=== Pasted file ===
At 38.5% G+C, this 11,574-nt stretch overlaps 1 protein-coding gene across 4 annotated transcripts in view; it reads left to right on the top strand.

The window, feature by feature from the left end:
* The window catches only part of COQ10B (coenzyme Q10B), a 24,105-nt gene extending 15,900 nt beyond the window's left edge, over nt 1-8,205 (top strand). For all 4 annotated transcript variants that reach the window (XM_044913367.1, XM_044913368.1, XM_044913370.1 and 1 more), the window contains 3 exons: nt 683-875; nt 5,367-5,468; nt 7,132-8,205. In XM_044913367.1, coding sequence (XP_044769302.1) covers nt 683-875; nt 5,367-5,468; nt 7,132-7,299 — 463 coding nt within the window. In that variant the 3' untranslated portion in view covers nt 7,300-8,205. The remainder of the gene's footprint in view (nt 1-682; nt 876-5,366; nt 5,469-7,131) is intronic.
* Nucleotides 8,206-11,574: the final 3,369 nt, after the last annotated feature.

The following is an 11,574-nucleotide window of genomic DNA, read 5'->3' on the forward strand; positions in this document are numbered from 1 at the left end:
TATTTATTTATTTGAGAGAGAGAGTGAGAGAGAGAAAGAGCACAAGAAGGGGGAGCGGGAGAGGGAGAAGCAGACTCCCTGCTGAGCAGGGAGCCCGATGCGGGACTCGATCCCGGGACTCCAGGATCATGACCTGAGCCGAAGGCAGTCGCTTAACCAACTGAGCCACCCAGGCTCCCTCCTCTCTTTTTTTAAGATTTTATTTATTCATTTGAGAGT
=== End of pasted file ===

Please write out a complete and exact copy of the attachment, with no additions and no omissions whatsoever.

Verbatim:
At 38.5% G+C, this 11,574-nt stretch overlaps 1 protein-coding gene across 4 annotated transcripts in view; it reads left to right on the top strand.

The window, feature by feature from the left end:
* The window catches only part of COQ10B (coenzyme Q10B), a 24,105-nt gene extending 15,900 nt beyond the window's left edge, over nt 1-8,205 (top strand). For all 4 annotated transcript variants that reach the window (XM_044913367.1, XM_044913368.1, XM_044913370.1 and 1 more), the window contains 3 exons: nt 683-875; nt 5,367-5,468; nt 7,132-8,205. In XM_044913367.1, coding sequence (XP_044769302.1) covers nt 683-875; nt 5,367-5,468; nt 7,132-7,299 — 463 coding nt within the window. In that variant the 3' untranslated portion in view covers nt 7,300-8,205. The remainder of the gene's footprint in view (nt 1-682; nt 876-5,366; nt 5,469-7,131) is intronic.
* Nucleotides 8,206-11,574: the final 3,369 nt, after the last annotated feature.

The following is an 11,574-nucleotide window of genomic DNA, read 5'->3' on the forward strand; positions in this document are numbered from 1 at the left end:
TATTTATTTATTTGAGAGAGAGAGTGAGAGAGAGAAAGAGCACAAGAAGGGGGAGCGGGAGAGGGAGAAGCAGACTCCCTGCTGAGCAGGGAGCCCGATGCGGGACTCGATCCCGGGACTCCAGGATCATGACCTGAGCCGAAGGCAGTCGCTTAACCAACTGAGCCACCCAGGCTCCCTCCTCTCTTTTTTTAAGATTTTATTTATTCATTTGAGAGT